The hub is the central part of your bike’s wheels (front and rear), which connects to the wheel’s rim via the spokes and through which the axle is fitted, enabling the wheel to freely spin on two sets of bearings. Our best bike hubs buying guide is the place to find out more!
What is a Bike Hub?
As bikes have front and rear wheels, they too have front- and rear-specific hubs. The front hub is simply designed to enable the wheel to spin, while the rear hub is a little more complex as it also forms part of the bike’s transmission – the cassette or sprocket which drives the rear wheel is attached to the rear hub, which on most bikes also features mechanism to allow you to coast or freewheel (exceptions being fixed-gear or ‘fixie’ bikes and track bikes).
If you don’t want to read our best hub in-depth guide, you can go directly to the relevant product pages via the links below:
What type of hubs are used?
Front hubs consist of a tubular body (usually metal) with a set of bearings at each end, either loose ball bearings packed into a bearing race and secured via locknuts, or cartridge-type bearings which press in as a single unit.
The wheel axle threads through the body and spins on these bearings. The axle may be secured to the fork/frame using bolts or quick-release clamps, depending on the bike and hub type.
The hub will typically feature a raised lip at either end (the flange) which is drilled with holes for the spokes, again the number of holes/spokes depending on the wheel type.
Many MTB and some road hubs will also feature disc mounts for disc brake rotors (on bikes running disc brakes, or with the potential to have them fitted).
Most road, MTB and BMX rear hubs will also feature a freewheel on the drive side of the hub. This is a splined metal (aluminium or steel) tube onto which you slide the cassette or sprocket, and which contains the spring-loaded pawls responsible for making the clicking sound you hear when you are coasting on the bike.
NOTE: The ratchet-and-pawl mechanism is what enables the wheel to spin freely when you are coasting, but to engage the transmission when you turn the pedals. The ratchet is a toothed gear wheel inside the hub body which engages with the spring-loaded pawls in the freewheel to allow rotation in one direction only. When you are freewheeling, the pawls click past the teeth (that’s the noise you hear), but when you start pedalling they engage (catch on the teeth and transfer your pedal power to the wheel).
The number of teeth/pawls is a consideration for some riders when upgrading their rear hubs as while fewer/bigger teeth can deal with more torque (e.g. for BMX or gravity riders) smaller/more teeth mean better engagement rate and more immediate power transfer.
Which hub is right for you?
A replacement or upgrade hub can give your bike a performance advantage with lighter weight and better quality bearings available in aftermarket units.
However the type of hub you choose will depend on many factors including bike type, axle dimensions, riding type and budget.
Learn more about the various hub types:
MTB hubs come in a wide variety of dimensions and types to fit multiple bike/fork/axle standards and to suit different off-road disciplines.
The right one for you will depend on the type of riding you do – a lightweight alloy racing hub, for example, will not be able to cope with the punishment dished out by a dirt jump or downhill rider – your frame and fork dimensions, your rims and your budget.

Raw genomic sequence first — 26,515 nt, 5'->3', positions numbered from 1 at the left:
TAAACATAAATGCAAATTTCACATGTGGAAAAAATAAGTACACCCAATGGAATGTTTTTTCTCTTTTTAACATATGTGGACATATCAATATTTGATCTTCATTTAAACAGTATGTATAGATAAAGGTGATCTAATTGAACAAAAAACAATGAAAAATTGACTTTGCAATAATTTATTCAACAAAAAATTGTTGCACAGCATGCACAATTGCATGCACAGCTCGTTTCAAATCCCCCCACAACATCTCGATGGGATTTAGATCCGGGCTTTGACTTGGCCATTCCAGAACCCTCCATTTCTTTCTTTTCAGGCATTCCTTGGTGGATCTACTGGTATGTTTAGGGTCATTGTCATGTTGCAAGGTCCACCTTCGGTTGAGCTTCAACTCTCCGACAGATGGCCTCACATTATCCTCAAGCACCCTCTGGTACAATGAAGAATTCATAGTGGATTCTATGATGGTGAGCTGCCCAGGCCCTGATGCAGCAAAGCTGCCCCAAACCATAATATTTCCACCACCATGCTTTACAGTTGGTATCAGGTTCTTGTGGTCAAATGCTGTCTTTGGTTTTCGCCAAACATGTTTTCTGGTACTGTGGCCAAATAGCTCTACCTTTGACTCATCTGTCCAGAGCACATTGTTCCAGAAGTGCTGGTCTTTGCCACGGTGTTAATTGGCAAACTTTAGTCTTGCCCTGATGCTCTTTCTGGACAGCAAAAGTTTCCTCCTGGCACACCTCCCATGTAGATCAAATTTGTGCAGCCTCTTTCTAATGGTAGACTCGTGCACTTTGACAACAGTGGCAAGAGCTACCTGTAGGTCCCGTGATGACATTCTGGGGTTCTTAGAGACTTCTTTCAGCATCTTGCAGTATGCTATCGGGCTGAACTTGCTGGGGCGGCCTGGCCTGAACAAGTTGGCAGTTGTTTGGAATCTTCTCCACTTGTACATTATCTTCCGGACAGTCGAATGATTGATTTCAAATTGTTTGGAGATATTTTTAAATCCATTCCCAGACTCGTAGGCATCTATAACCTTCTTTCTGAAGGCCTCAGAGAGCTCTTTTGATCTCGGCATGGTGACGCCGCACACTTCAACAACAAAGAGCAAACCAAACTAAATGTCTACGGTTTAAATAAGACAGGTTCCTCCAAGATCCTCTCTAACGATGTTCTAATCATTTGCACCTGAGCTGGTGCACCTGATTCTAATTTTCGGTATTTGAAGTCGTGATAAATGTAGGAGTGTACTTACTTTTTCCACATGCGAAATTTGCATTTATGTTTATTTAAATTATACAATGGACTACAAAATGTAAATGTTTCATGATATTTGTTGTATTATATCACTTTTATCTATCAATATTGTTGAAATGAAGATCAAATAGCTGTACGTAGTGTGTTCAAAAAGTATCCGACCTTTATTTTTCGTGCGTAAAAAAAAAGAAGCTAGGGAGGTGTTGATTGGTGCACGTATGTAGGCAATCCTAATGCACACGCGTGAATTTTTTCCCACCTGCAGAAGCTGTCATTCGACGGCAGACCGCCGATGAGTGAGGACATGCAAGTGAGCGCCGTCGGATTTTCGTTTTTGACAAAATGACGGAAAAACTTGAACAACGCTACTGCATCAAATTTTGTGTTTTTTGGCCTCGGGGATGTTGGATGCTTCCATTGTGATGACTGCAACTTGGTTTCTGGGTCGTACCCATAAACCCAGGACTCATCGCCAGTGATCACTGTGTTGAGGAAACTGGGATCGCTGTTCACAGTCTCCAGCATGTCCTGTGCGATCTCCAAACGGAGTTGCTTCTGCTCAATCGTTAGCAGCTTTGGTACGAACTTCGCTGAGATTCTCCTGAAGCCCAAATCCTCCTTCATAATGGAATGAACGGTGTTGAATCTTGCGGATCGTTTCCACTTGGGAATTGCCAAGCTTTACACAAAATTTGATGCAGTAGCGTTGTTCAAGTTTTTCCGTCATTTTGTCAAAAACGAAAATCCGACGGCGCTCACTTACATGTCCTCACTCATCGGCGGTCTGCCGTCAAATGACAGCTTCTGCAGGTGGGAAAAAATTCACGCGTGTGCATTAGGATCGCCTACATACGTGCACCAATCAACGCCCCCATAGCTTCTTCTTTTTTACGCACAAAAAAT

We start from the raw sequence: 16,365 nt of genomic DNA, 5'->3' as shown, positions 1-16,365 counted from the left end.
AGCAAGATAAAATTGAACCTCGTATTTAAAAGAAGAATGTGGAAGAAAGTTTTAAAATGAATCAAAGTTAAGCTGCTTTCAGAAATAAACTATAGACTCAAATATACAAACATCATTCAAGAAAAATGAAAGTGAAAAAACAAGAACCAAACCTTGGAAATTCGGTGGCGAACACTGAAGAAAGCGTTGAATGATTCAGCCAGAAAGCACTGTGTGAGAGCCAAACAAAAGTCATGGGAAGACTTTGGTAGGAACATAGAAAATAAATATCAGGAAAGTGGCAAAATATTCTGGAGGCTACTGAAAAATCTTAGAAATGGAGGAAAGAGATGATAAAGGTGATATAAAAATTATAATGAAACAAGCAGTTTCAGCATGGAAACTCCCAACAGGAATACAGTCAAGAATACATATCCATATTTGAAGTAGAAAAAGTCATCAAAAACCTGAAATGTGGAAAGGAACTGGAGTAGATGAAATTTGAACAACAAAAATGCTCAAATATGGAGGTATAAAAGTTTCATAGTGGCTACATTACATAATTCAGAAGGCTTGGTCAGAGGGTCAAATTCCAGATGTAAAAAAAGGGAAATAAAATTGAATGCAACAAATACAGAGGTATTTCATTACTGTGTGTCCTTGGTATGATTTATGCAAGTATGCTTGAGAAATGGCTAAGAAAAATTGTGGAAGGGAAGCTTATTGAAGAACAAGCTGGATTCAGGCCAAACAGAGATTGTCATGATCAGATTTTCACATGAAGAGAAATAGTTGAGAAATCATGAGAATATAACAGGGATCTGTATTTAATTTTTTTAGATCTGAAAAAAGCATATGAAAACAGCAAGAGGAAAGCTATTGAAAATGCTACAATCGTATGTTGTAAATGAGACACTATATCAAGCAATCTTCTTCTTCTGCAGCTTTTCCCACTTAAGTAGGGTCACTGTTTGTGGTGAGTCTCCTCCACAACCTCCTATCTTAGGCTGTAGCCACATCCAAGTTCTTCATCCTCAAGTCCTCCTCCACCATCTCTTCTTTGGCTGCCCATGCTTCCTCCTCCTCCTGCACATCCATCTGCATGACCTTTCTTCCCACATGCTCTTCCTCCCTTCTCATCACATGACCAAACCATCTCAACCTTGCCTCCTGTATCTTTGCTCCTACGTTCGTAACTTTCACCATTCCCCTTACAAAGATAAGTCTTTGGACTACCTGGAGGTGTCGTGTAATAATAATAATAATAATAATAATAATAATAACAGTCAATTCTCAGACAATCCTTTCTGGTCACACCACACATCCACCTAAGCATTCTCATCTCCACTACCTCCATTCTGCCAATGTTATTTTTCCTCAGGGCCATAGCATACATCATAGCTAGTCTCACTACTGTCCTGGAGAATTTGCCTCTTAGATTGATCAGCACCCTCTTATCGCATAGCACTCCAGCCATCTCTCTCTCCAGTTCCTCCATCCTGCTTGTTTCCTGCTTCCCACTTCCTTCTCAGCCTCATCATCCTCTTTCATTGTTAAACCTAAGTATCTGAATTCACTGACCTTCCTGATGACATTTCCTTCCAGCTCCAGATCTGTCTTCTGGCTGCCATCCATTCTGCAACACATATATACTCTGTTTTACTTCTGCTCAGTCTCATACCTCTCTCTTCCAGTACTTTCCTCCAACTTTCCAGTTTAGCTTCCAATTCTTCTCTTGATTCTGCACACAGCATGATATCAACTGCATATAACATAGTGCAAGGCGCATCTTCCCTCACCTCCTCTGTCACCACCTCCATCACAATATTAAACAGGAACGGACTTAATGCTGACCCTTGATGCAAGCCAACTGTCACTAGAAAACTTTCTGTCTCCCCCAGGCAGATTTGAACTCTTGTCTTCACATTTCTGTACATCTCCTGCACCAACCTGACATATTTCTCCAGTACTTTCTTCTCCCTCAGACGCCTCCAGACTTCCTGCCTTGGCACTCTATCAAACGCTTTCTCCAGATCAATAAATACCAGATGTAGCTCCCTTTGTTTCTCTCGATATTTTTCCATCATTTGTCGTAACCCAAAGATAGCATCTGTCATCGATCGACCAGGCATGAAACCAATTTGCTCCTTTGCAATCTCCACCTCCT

Which MTB hub is right for you?
Aside from the obvious decision – front or rear? – there are a number of things to take into acccount when choosing a new hub or hubset, among them bearing type, materials, disc mount standard, axle type and rims.
• Bearing type: Good-quality bearings, sealed and protected from dirt and water, are the key to long and healthy hubs. Older or less expensive hubs may use cup and cone bearings, which contain two rings of loose ball bearings that sit in ‘cups’ inside the hub body, and are secured in place by conical nuts known as ‘cones’. The balls can rotate freely between the cup and cone with each unit making up one bearing.
Cup and cone bearings have the advantage of being easily serviced at home – new bearings and a dollop of grease once in a while are all you need to keep them running smoothly – but they can be tricky to adjust perfectly. More expensive hubs may use cartridge bearings, where the steel balls or needles rotate in a single cartridge unit that can be easily removed for servicing or replaced once worn out. Many riders prefer the convenience of cartridge bearings – no more tedious micro-adjusting or hunting for stray ball bearings mid-service – but they are more expensive to replace.
• Materials: Most MTB hubs, front and rear, will be made of lightweight aluminium alloy although carbon fibre units are available at the top end of the market. Rear hubs for trail, jump and gravity bikes may use steel rather than aluminium freewheels to prevent the softer alloy splines being chewed up by the cassette under heavy load.
• Brake rotor compatibility: Bikes running disc brake systems need hubs to which the disc rotor can attach. There are two main standards for rotor mounting, six-bolt and Centrelock. As the name suggests, six-bolt systems have hubs with six evenly-spaced holes to bolt on a matching rotor. Rotor bolts generally use Torx heads so you will need to make sure you have a Torx tool to tighten or loosen them – don’t try to fudge the job with an Allen key or you will risk stripping the bolts.
The Centrelock system used by Shimano foregoes rotor bolts in favour of a splined hub-rotor interface secured with a locking ring (special tool needed). This is claimed to reduce installation time but it does put limits on mixing and matching hubs and brakes as most other manufacturers stick with the six-bolt system. Again however, adaptors are available to mount six-bolt rotors to Centrelock hubs, and vice-versa. Before investing in new hubs check which disc interface you are currently using and buy accordingly.